After writing my post on China car culture, I just had to check out the Beijing Auto Show show for myself. Green was the theme, and nearly every car maker had a “green car” to boast about, whether it was a hybrid car, plug-in electric, or simple more fuel efficient variety. In most cases however, these “green cars” were nothing more than concept cars, and I wonder what proportion of these will every hit the market. I was irked that none of the informational plaques accompanying each car disclosed information on fuel efficiency. I was greatly impressed by the number of Chinese auto makers, and I’ve been told that the floorspace of this year’s exhibition has doubled to 120,000 square meters over last year’s floorspace (unverified). Symptomatic of the explosion of the Chinese auto industry since China joined the WTO in 2001. This blog piece by Jack Perskowski, CEO of auto-components manufacturer Asimco Technologies, tracks all the recent numbers in the Chinese auto industry.
I would like to talk about some of the green car technologies that I had the pleasure of seeing, and then in my next post, I want to crush all your hopes by telling you that none of this really matters by sharing and critiquing a brief exchange I had with Jack Perkowski himself at a talk I attended that same evening I attended the auto show.
Rising oil and commodity prices are driving the shift towards smaller, more fuel efficient and economical cars, as this piece identifies. My observations at the auto show backed this up. Every Chinese automaker had at least a few makes of mini cars.
Great Wall Goes Mini
In my ignorance of the Chinese auto industry, I had not previously heard of Great Wall Motor Company before, but apparently, they are among the top 3 independent (i.e. no JVs with foreign makers) automakers in China together with Chery and Geely. According to Wikipedia (of course!), Great Wall is “the first privately owned auto company of China listed on the Hong Kong stock market and has obtained HK$1.7 billion of financial investment.” Great Wall has an annual production of 400,00 vehicles, primarily through large-sized sports utility vehicles (SUVs) and crossover SUVs (CUVs). In order to grow market share, however, the company is undertaking a strategy of making more smaller cars in order to conform to changing consumer tastes. I had the chance to see some of these smaller cars.
The Great Wall Mini SUV (right) is the smallest SUV in China, featuring a 1.3 litre engine, supposedly with all the four wheel drive and other features of an SUV. I was honestly surprised it was an SUV, thinking it to be a rugged-looking version of the GWKULLA. This Mini SUV meets Euro IV emission standards. To put this in perspective, China is only adopting Euro III standards this coming July.
Finally, the GWPERI EV (below), a four-sear all-electric car that uses a permanenet magnet brushless DC motoro and adanced lithium ion batteries was on exhibit. It has a top speed of 130 kmh and can travel up to 180 km on a fully charged battery.
Of course, I have no idea what the exact fuel efficiency of the GWKULLA and Mini SUV are as this information was not disclosed. Nor do I have any idea it any of the above three cars will eventually make it to market.
Build Your Dreams
I hadn’t heard of BYD Auto either. In this case, however, I would probably be forgiven, for BYD Auto did not exist 5 years ago. BYD also stands for “Build Your Dreams”, the company’s mantra. The BYD Company started in 1995 to become one of the world’s leading makers of lithium ion batteries that are commonly found in mobile phones, and went public on the Hong Kong exchange in 2002. It did not get into the auto game until it acquired Shaanxi Qinchuan Auto Company Limited in 2003. It has since sought to capitalize on its competencies in the battery market to focus on building cars with battery-based engine systems, i.e. hybrids and electric vehicles.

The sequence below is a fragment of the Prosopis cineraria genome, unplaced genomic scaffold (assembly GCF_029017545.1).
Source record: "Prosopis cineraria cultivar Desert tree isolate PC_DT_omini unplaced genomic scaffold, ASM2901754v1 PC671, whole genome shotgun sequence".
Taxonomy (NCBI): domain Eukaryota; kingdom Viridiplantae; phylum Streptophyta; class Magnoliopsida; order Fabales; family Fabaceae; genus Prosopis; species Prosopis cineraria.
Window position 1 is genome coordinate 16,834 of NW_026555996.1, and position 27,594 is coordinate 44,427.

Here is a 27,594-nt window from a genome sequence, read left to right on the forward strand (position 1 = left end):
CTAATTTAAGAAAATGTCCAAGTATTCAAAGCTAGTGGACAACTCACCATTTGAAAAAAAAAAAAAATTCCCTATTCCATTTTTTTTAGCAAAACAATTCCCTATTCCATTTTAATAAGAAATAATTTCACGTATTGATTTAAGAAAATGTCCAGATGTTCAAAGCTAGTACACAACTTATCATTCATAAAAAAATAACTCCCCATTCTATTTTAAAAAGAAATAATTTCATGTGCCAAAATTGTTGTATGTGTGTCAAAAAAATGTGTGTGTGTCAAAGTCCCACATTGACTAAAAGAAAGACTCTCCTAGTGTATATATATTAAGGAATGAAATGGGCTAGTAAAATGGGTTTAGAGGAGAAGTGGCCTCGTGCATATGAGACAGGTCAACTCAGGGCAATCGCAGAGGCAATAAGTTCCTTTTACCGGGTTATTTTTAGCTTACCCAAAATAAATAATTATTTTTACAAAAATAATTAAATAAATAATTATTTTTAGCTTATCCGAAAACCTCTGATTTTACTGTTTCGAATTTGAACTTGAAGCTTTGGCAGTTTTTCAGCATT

At the Beijing auto show, I caught a glimpse of the darling of the F6DM, that made waves at the Detroit auto show earlier this year, as well as the e6, that was making its debut. The superiority of BYD’s cars come from its lithium iron phosphate batteries (or simply known as Fe batteries), which are to be distinguished from the lithium ion batteries that are found in most other electric/hybrid vehicles. The Fe batteries allow for a must quicker recharge, and lasts longer (see this piece that suggests it can last for 2,000 charge cycles) and can be easily recycled.
DM stands for dual mode. The F6DM (above) is an plug-in electric vehicle that incorporates a pure electric driving system and a hybrid electric driving system. Its Fe battery allows for a 50% quick charge in a mere 10 minutes, and can reach a maximum speed of more than 150 kmh. The F6DM will begin production this year, targettng the China market. It may hit the U.S. market in 3 to 5 years according to BYD Chairman Wang Chuanfu.
Debuting at the Beijing auto show was the new pure electric e6 (above). It can reach maximum speeds of 160 kmh and its lithium iron phosphate battery can be quick charged to 80% in a mere 15 minutes. BYD claims that the e6 will have a range of 300km, making it the longest range among all pure electric vehicles in the world. According to a Wall Street Journal article:
BYD Auto’s e6 electric vehicle, in part because of its relatively high price and the need to be plugged in relatively frequently to charge the car’s sizable on-board batteries, will initially be more ideal for use as taxis and other feet vehicles. The “feasibility” of the e6 is “very high as a taxi,” Mr. Wang [Chuanfu, chairman of BYD] said.
The e6 will hit the Chinese market in 2009 or 2010, and will be priced at about RMB 200,000 (about US$28,500) while the F6DM at about RMB 150,000 (about US$21,500). Not bad considering the prices of foreign-made hybrids being sold in China, as discussed in my earlier post.
Exciting stuff, but I’m not sold. I’ll tell you why in my next post.